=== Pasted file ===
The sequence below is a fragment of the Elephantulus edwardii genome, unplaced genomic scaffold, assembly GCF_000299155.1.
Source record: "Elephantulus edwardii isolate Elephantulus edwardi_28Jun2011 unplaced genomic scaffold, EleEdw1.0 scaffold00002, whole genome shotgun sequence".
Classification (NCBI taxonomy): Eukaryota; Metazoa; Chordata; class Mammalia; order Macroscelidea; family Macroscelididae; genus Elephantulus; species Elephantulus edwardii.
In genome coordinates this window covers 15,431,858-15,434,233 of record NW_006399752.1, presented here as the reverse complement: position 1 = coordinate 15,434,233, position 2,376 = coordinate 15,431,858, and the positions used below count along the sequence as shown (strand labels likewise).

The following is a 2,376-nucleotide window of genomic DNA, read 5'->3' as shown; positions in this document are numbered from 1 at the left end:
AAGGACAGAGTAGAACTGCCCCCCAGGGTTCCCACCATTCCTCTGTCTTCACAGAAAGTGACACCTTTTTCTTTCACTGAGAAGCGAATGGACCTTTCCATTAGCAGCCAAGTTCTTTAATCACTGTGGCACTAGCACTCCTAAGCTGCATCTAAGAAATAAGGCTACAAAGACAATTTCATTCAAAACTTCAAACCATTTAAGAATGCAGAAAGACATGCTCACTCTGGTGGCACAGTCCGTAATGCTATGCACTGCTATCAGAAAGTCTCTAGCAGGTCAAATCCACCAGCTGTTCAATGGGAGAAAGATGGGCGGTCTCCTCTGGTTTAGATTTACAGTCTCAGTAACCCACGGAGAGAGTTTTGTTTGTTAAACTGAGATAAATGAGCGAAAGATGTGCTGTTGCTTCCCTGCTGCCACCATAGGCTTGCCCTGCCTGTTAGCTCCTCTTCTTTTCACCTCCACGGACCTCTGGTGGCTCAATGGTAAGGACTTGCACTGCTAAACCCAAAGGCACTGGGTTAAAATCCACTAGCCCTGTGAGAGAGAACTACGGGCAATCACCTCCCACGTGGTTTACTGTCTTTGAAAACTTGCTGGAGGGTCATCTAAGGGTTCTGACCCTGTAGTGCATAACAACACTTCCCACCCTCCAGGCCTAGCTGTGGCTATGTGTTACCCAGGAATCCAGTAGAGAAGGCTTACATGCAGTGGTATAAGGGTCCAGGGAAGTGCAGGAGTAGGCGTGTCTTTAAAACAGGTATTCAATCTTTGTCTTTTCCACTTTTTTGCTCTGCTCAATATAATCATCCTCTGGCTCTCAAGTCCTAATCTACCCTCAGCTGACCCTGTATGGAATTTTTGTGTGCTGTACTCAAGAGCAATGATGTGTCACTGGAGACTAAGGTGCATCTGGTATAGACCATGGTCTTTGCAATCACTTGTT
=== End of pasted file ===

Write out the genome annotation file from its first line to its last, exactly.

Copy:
The sequence below is a fragment of the Elephantulus edwardii genome, unplaced genomic scaffold, assembly GCF_000299155.1.
Source record: "Elephantulus edwardii isolate Elephantulus edwardi_28Jun2011 unplaced genomic scaffold, EleEdw1.0 scaffold00002, whole genome shotgun sequence".
Classification (NCBI taxonomy): Eukaryota; Metazoa; Chordata; class Mammalia; order Macroscelidea; family Macroscelididae; genus Elephantulus; species Elephantulus edwardii.
In genome coordinates this window covers 15,431,858-15,434,233 of record NW_006399752.1, presented here as the reverse complement: position 1 = coordinate 15,434,233, position 2,376 = coordinate 15,431,858, and the positions used below count along the sequence as shown (strand labels likewise).

The following is a 2,376-nucleotide window of genomic DNA, read 5'->3' as shown; positions in this document are numbered from 1 at the left end:
AAGGACAGAGTAGAACTGCCCCCCAGGGTTCCCACCATTCCTCTGTCTTCACAGAAAGTGACACCTTTTTCTTTCACTGAGAAGCGAATGGACCTTTCCATTAGCAGCCAAGTTCTTTAATCACTGTGGCACTAGCACTCCTAAGCTGCATCTAAGAAATAAGGCTACAAAGACAATTTCATTCAAAACTTCAAACCATTTAAGAATGCAGAAAGACATGCTCACTCTGGTGGCACAGTCCGTAATGCTATGCACTGCTATCAGAAAGTCTCTAGCAGGTCAAATCCACCAGCTGTTCAATGGGAGAAAGATGGGCGGTCTCCTCTGGTTTAGATTTACAGTCTCAGTAACCCACGGAGAGAGTTTTGTTTGTTAAACTGAGATAAATGAGCGAAAGATGTGCTGTTGCTTCCCTGCTGCCACCATAGGCTTGCCCTGCCTGTTAGCTCCTCTTCTTTTCACCTCCACGGACCTCTGGTGGCTCAATGGTAAGGACTTGCACTGCTAAACCCAAAGGCACTGGGTTAAAATCCACTAGCCCTGTGAGAGAGAACTACGGGCAATCACCTCCCACGTGGTTTACTGTCTTTGAAAACTTGCTGGAGGGTCATCTAAGGGTTCTGACCCTGTAGTGCATAACAACACTTCCCACCCTCCAGGCCTAGCTGTGGCTATGTGTTACCCAGGAATCCAGTAGAGAAGGCTTACATGCAGTGGTATAAGGGTCCAGGGAAGTGCAGGAGTAGGCGTGTCTTTAAAACAGGTATTCAATCTTTGTCTTTTCCACTTTTTTGCTCTGCTCAATATAATCATCCTCTGGCTCTCAAGTCCTAATCTACCCTCAGCTGACCCTGTATGGAATTTTTGTGTGCTGTACTCAAGAGCAATGATGTGTCACTGGAGACTAAGGTGCATCTGGTATAGACCATGGTCTTTGCAATCACTTGTT